Hefei out of nowhere

In the 1930’s, Hefei had become a backwater regional town in central Anhui with about 30,000 residents.

It was distanced from the bustle of Shanghai just 500 km away, and distanced in time from its importance as a barrier in wars between the north and the south over many dynasties in medieval China. It had been bypassed by the rail link to Shanghai port so its future was uncertain. However, a rail link in 1936 and a decision some 10 years later to make Hefei the capital of Anhui province opened the doors to a renaissance for the quiet administrative centre.

If ever the role of government in growth were doubted, Hefei should be a lesson. Like many Chinese towns that have ‘morphed’ into giant cities, it is not well known outside of China and some specialist communities of scientists. The province of Anhui, is virtually only known outside of China for Huangshan, the magnificent scenery of Yellow Mountain.

By the sixties, Hefei had a population of about 300,000 and a significant chemicals industry. But it was still a provincial town until the opening of its airport in 1977, though even today Hefei’s new airport is ranked only 35th busiest in China.

When I arrived in Hefei in about 1999, I was not sure whether I was in a construction zone or a demolition park. There were still only about 500,000 inhabitants and three hotels for international visitors. More often than not the plane could not land due to the smog assisted fog associated with the high humidity from Hefei’s large lake.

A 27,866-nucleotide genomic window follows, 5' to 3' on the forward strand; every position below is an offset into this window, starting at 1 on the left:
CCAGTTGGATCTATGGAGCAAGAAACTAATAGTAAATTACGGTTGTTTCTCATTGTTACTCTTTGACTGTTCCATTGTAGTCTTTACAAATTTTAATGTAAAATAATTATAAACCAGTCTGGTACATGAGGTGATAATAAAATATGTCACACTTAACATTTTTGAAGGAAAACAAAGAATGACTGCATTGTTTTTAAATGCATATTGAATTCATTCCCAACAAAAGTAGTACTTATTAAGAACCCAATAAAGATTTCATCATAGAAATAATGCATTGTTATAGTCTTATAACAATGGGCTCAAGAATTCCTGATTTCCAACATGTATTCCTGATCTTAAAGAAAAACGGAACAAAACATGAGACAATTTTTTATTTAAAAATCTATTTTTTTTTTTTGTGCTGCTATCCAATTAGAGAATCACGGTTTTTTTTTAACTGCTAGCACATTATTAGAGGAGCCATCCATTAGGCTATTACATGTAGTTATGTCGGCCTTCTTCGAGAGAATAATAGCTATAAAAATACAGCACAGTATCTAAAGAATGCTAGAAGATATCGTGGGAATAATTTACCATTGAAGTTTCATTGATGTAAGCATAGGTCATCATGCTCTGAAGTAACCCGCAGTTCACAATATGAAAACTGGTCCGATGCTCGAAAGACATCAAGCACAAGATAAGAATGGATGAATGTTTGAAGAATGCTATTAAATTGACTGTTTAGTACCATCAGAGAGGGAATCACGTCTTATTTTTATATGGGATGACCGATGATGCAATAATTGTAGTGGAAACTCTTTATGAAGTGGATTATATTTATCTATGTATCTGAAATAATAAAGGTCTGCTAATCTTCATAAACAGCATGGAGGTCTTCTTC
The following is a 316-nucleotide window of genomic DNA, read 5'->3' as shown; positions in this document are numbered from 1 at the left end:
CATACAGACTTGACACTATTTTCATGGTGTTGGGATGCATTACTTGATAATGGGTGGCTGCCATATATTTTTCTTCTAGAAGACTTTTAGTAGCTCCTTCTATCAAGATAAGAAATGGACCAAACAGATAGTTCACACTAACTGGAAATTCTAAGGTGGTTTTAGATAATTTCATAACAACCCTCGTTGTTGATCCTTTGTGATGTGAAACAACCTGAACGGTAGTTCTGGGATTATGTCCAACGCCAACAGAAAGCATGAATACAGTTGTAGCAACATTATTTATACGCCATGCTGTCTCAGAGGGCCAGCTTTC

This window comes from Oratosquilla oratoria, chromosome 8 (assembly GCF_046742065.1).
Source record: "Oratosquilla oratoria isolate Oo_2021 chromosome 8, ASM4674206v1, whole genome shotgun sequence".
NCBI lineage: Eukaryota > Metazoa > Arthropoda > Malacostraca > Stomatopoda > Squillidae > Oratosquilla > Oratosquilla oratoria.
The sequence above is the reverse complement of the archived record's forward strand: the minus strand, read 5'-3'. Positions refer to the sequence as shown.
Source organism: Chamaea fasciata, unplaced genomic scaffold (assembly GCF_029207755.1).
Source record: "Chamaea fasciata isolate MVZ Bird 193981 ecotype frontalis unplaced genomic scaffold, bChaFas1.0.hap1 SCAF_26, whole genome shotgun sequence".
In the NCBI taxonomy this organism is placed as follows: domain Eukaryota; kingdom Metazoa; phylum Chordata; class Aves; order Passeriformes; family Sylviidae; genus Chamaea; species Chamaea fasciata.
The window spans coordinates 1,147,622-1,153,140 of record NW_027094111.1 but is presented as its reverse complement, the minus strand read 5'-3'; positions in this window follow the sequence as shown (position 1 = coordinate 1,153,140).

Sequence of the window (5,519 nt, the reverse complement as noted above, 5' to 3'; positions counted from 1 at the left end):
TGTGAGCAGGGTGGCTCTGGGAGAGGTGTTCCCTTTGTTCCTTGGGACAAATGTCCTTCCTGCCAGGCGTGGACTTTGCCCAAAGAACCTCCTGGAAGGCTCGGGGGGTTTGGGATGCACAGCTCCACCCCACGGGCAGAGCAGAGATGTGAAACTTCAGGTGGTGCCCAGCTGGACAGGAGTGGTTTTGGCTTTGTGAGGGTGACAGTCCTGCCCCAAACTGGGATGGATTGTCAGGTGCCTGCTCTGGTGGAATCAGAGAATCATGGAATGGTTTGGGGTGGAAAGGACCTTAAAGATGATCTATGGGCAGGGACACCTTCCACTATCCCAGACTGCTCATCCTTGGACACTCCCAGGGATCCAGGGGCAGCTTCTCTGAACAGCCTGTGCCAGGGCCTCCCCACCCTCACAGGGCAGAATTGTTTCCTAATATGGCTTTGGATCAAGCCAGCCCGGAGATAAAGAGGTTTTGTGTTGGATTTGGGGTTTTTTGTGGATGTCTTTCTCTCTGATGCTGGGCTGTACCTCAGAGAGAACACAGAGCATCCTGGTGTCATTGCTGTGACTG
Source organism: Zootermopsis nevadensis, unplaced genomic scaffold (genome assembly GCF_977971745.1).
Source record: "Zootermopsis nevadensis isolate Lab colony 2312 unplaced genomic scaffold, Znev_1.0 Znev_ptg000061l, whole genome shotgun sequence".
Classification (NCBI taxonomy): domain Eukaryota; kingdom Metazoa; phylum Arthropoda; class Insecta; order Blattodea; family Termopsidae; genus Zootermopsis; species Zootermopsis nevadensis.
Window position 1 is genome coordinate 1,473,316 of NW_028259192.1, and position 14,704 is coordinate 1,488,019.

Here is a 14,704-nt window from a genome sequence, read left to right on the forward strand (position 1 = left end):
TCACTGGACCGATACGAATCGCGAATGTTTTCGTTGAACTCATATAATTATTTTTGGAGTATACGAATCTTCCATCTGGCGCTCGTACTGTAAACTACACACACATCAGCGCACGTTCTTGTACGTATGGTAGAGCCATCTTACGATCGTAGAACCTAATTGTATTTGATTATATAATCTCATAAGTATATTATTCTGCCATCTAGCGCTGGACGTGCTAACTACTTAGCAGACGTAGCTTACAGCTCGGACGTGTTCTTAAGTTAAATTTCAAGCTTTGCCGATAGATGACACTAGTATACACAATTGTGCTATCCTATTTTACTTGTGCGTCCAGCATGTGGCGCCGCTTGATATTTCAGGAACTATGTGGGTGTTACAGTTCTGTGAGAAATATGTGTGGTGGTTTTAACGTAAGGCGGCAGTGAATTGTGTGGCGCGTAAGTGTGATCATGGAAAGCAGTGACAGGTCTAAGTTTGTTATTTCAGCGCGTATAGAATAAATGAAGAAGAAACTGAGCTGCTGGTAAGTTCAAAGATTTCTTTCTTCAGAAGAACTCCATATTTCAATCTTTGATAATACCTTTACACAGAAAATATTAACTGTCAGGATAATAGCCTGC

Concrete highways started and stopped in gut wrenching muddy potholed dirt tracks. The concrete just stopping at a crevasse ending in the mud, fortunately at that time foreigners did not drive. Driving techniques for the locals were still more like India, where the 3 survival criteria of good brakes, a good horn and good luck prevailed.

Yet there was a paradox. On an ’island’ in the lake had been established maybe 15 years earlier, an institute of the Chinese Academy of Sciences, one that was based in fusion research but also curiously, had a division undertaking photovoltaic research.

This was my target as we had agreed to collaborate on solar cells based on artificial photosynthesis. After escaping the dirt tracks we passed a series of brickyards with traditional brick kilns, being progressively shut down (and today being the site of apartment towers), and then discovered a well tarred road lined with trees leading to the security gate and eventually assign recording the role of the World Lab from Switzerland in establishing the fusion capability in China.

And today, after many return visits? Hefei, according to The Economist in 2012,is the world’s number 1 fastest growing metropolitan economy. There are 7 universities. High tech industry is booming. There are maybe 100 international hotels. Drivers generally obey the rules, the highways are first class, everywhere are mini-cities of pleasant apartment towers so unlike the boredom of many other cities, apartment blocks built just 25 years ago are being smashed down by sledgehammers to be replaced by air-conditioned international standard facilities, cars are booming.

Yet hidden in some small alcoves, you can still find the shops and a few stalls and the three wheeled trikes carrying mountains of old plastic or cardboard, or ferrying the locals in the 40 degree sweatbox of summer. I wonder how much longer we will see them among the now nearly 8 million inhabitants of the greater city.

(This article is reproduced under licence from Energitismo Limited)